Afemo Omilami ... Sam
      Edwin Hodge ... Joe
      Emily Deschanel ... Rosanna Travis
      Blue Deckert ... Colorado Smith
      Turk Pipkin ... Issac Millsaps
      Brandon Smith ... Lieutenant Colonel J.C. Neill
      Tommy G. Kendrick ... T.J. Rusk
      W. Earl Brown ... David Burnet
      Tom Everett ... Mosley Baker
      Rance Howard ... Governor Smith
      Stewart Finlay-McLennan ... James Grant
      Matt O'Leary ... Boy in Store
      John S. Davies ... Store Owner
      Kit Gwin ... Mrs. Ayers
      Castulo Guerra ... General Castrillon
      Francisco Philbert ... General Cos
      Mauricio Zatarain ... Colonel Jose Batres
      Flavio Hinojosa ... Colonel Juan Almonte
      Hugo Pérez ... Charging Mexican Soldier
      Jesus Mayorga ... Battery Private
      Hector Garcia ... Battery Sergeant
      Roland Uribe ... Colonel Duque
      Ruben G. Rojas ... Francisco Esparza
      Lanell Pena ... Ana Esparza
      Michael Crabtree ... Deaf Smith
      Anna Reyes ... Tejano Child
      Sonia Montoya ... Stunning Tejana's Mother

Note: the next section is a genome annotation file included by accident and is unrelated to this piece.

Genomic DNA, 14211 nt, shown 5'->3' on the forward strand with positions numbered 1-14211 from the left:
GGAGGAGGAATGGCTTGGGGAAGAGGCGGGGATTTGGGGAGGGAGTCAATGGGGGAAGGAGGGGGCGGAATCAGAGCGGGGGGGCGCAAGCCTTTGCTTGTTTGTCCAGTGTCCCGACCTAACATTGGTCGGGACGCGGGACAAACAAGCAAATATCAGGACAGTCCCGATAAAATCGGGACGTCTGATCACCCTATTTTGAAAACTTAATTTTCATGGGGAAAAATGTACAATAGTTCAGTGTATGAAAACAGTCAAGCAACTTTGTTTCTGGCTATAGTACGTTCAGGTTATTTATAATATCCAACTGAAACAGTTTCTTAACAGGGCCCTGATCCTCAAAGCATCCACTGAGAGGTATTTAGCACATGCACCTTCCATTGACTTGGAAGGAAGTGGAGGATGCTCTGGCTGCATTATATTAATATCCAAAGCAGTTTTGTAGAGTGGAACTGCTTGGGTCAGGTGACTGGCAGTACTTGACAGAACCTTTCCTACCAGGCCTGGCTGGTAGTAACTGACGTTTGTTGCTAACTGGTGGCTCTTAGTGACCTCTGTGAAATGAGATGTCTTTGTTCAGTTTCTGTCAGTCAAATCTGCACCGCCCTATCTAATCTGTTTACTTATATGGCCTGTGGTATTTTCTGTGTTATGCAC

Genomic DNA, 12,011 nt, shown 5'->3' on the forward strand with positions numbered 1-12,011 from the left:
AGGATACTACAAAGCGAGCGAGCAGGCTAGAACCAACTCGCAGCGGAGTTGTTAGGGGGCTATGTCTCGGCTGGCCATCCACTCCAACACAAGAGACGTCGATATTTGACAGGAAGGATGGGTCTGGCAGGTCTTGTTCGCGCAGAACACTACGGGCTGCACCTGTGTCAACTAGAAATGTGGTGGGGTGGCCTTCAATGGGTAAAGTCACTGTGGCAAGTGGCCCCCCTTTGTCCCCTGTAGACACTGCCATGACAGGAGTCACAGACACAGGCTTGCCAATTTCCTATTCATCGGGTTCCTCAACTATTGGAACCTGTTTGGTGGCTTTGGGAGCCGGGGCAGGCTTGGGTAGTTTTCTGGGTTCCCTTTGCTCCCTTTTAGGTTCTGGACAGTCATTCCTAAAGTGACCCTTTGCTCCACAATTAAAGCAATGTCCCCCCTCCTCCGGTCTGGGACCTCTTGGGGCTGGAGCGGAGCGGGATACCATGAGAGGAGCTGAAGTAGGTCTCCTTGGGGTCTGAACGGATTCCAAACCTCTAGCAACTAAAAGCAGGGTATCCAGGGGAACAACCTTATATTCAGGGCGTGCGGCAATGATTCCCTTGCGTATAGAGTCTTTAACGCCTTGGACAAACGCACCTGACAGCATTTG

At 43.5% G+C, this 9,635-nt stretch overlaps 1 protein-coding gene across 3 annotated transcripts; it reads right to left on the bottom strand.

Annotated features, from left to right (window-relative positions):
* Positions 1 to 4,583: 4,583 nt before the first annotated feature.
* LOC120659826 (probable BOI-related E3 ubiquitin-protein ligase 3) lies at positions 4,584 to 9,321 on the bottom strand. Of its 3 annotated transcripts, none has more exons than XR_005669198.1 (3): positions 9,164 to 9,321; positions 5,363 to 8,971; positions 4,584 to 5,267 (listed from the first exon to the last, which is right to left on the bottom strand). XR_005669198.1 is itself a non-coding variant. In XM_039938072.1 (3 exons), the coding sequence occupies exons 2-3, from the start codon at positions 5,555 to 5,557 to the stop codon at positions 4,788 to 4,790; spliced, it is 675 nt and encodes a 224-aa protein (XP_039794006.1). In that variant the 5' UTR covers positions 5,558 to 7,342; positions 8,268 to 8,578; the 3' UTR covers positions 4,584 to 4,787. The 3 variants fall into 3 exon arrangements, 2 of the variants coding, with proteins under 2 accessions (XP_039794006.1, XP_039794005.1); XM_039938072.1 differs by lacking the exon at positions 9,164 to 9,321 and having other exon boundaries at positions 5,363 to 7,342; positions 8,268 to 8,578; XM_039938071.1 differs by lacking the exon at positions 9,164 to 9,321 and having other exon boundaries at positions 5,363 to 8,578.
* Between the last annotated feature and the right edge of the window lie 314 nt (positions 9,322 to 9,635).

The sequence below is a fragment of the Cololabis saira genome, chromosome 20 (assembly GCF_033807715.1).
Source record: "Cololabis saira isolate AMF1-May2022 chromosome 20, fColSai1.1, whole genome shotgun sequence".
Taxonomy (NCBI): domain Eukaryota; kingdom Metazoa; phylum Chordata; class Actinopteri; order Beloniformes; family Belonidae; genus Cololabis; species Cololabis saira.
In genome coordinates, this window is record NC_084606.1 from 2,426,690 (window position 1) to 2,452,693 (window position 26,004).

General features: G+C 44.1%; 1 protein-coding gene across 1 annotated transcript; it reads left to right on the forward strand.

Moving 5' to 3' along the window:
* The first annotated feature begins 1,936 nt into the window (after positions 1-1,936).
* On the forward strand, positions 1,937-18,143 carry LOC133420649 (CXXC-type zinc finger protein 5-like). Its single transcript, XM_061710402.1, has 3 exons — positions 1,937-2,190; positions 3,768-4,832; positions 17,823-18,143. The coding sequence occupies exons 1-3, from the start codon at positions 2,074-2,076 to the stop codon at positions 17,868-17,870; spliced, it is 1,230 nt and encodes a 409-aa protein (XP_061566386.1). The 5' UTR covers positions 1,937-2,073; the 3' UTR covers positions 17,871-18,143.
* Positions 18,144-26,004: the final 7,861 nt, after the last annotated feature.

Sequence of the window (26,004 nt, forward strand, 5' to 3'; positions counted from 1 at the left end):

Elena Hurst ... Stunning Tejana
      Lynn Mathis ... James Hackett
      Charles Sanders ... Stage Manager
      Rutherford Cravens ... Mr. Smith
      Dameon Clarke ... Mr. Jones
      Tim Mateer ... Bill The Rider
      Nathan Price ... Charlie Travis
      Don Javier Castillo ... Don Jose Palaez
      Lonnie Rodriguez ... Mexican Scout
      Julio Cedillo ... General Cos' Messenger (as Julio Cesar Cedillo)
      Buck Taylor ... Settler
      Oscar D. Silva ... Firing Squad First Lieutenant
      Marc Menchaca ... Fifer
      Safia Gray ... Ursula Veramendi
      Eric Montoya ... Enrique Esparza
      Michael Clossin ... Tennessean #1
      Robert Bassetti ... Bowie Man in Street
      Nathan Walker ... Goliad Man
      Bert Beatson ... The Messenger (uncredited)
      Aidan Black ... Jackson Rusk (uncredited)
      Wendy Bonn ... Lady in Blue Dress (uncredited)